447 U. S. 625 , 447 U. S. 637 (1980), "there is a significant constitutional difference between the death penalty and lesser punishments." If an individual is imprisoned for an offense he did not commit, the error can to some extent be rectified. But if he is executed, the wrong that has been done can never be corrected. That is just one reason that I, of course, adhere to my view that the State may never put an individual to death without imposing a cruel and unusual punishment prohibited by the Eighth and Fourteenth Amendments. Yet surely those among my Brethren who believe that there are circumstances in which the State may legitimately impose this ultimate sanction would not want to see an innocent individual put to death. Certainly no Member of this Court would countenance a conviction obtained in violation of the Constitution. Because of the unique finality of the death penalty, its imposition must be the result of careful procedures and must survive close scrutiny on post-trial review. I do not believe that this rigorous scrutiny is possible when, as here, procedural rules ultimately abandoned by the State are all that stand between the convicted individual and the chance to prove his claims.
Petitioner offered to call as witnesses the jurors, who, he alleged, would testify not merely to the atmosphere surrounding the trial, but to the actual effect of that atmosphere on their deliberations. The only obstacle to calling those witnesses was the State's failure to provide him with a means of serving compulsory process. In order to agree with petitioner that this failure amounts to a violation of the Due Process Clause, it would not be necessary to hold that compulsory process is constitutionally required in any other civil, or indeed, in any other habeas proceeding. It would instead be sufficient, as it was last Term in Beck, to recognize the unique character of the death penalty and of the restraints required by the Constitution before the State may impose it. Granting the assistance of compulsory process to an individual under sentence of death but ready and willing to demonstrate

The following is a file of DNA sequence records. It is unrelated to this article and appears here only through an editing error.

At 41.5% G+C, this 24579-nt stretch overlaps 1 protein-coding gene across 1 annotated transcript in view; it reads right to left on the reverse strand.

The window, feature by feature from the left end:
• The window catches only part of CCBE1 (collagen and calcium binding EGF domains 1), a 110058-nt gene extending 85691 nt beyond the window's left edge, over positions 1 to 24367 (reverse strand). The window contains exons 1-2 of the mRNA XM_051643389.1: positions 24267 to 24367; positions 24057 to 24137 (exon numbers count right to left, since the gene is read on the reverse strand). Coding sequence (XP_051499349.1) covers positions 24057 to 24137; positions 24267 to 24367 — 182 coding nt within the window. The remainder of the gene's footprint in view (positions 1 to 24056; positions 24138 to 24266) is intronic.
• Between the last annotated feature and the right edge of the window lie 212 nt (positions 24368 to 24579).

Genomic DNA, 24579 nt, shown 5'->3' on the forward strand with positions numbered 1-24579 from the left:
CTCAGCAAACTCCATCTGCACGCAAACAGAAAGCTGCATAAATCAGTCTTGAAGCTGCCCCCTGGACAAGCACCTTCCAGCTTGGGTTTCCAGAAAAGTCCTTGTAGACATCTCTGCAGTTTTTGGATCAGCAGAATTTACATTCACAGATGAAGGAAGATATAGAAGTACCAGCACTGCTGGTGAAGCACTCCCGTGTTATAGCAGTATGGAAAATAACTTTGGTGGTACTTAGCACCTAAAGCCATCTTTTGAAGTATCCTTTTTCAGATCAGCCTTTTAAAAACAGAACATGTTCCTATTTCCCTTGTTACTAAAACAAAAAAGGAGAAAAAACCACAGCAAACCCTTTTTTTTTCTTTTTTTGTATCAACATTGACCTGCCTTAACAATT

the unconstitutionality of the manner of his conviction might well be among those restraints. [ Footnote 2/5 ] Accordingly, I would grant the petition for certiorari to consider that question.
[ Footnote 2/1 ]
The statute as amended, effective February 15, 1980, permits service of process "at any place within the state." 1980 Ga.Laws 71-72. Petitioner's hearing was held prior to that date.
[ Footnote 2/2 ]
It is true that Rule 45(e)(1) of the Federal Rules of Civil Procedure limits service of district court subpoenas to 100 miles of the hearing site. But, under 28 U.S.C. § 2241(d), an individual has the option of filing his petition for a writ of habeas corpus in the district where the conviction occurred, rather than the one where he is incarcerated. The Georgia statutory scheme challenged in this case does not include that option.
[ Footnote 2/3 ]
Adhering to my view that the death penalty is in all circumstances cruel and unusual punishment, I would in any event grant the petition for certiorari and vacate the judgment below insofar as it leaves undisturbed the death sentence.